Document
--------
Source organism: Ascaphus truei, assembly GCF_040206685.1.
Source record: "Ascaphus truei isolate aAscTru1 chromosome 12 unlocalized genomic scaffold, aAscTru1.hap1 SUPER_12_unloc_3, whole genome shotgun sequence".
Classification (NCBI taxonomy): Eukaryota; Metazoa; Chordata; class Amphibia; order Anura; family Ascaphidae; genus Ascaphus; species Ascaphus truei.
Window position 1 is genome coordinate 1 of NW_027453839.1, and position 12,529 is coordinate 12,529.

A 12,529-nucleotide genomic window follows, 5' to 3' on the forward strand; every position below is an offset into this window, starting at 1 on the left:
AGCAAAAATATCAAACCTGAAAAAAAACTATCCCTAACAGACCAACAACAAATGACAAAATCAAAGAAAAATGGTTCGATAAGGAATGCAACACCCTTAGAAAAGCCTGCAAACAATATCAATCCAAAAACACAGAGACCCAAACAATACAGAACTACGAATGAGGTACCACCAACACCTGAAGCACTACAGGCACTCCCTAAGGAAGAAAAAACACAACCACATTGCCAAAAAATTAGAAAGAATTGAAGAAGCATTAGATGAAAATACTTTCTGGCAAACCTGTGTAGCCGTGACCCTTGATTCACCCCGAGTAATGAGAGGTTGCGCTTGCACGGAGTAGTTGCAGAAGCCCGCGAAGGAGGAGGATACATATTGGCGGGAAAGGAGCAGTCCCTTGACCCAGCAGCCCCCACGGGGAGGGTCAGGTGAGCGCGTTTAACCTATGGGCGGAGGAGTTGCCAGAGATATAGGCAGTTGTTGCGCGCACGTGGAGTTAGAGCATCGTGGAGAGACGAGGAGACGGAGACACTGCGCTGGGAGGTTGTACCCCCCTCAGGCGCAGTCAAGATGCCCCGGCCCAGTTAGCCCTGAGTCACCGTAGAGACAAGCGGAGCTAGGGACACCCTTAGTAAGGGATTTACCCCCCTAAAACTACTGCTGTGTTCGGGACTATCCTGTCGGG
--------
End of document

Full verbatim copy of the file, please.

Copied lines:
Source organism: Ascaphus truei, assembly GCF_040206685.1.
Source record: "Ascaphus truei isolate aAscTru1 chromosome 12 unlocalized genomic scaffold, aAscTru1.hap1 SUPER_12_unloc_3, whole genome shotgun sequence".
Classification (NCBI taxonomy): Eukaryota; Metazoa; Chordata; class Amphibia; order Anura; family Ascaphidae; genus Ascaphus; species Ascaphus truei.
Window position 1 is genome coordinate 1 of NW_027453839.1, and position 12,529 is coordinate 12,529.

A 12,529-nucleotide genomic window follows, 5' to 3' on the forward strand; every position below is an offset into this window, starting at 1 on the left:
AGCAAAAATATCAAACCTGAAAAAAAACTATCCCTAACAGACCAACAACAAATGACAAAATCAAAGAAAAATGGTTCGATAAGGAATGCAACACCCTTAGAAAAGCCTGCAAACAATATCAATCCAAAAACACAGAGACCCAAACAATACAGAACTACGAATGAGGTACCACCAACACCTGAAGCACTACAGGCACTCCCTAAGGAAGAAAAAACACAACCACATTGCCAAAAAATTAGAAAGAATTGAAGAAGCATTAGATGAAAATACTTTCTGGCAAACCTGTGTAGCCGTGACCCTTGATTCACCCCGAGTAATGAGAGGTTGCGCTTGCACGGAGTAGTTGCAGAAGCCCGCGAAGGAGGAGGATACATATTGGCGGGAAAGGAGCAGTCCCTTGACCCAGCAGCCCCCACGGGGAGGGTCAGGTGAGCGCGTTTAACCTATGGGCGGAGGAGTTGCCAGAGATATAGGCAGTTGTTGCGCGCACGTGGAGTTAGAGCATCGTGGAGAGACGAGGAGACGGAGACACTGCGCTGGGAGGTTGTACCCCCCTCAGGCGCAGTCAAGATGCCCCGGCCCAGTTAGCCCTGAGTCACCGTAGAGACAAGCGGAGCTAGGGACACCCTTAGTAAGGGATTTACCCCCCTAAAACTACTGCTGTGTTCGGGACTATCCTGTCGGG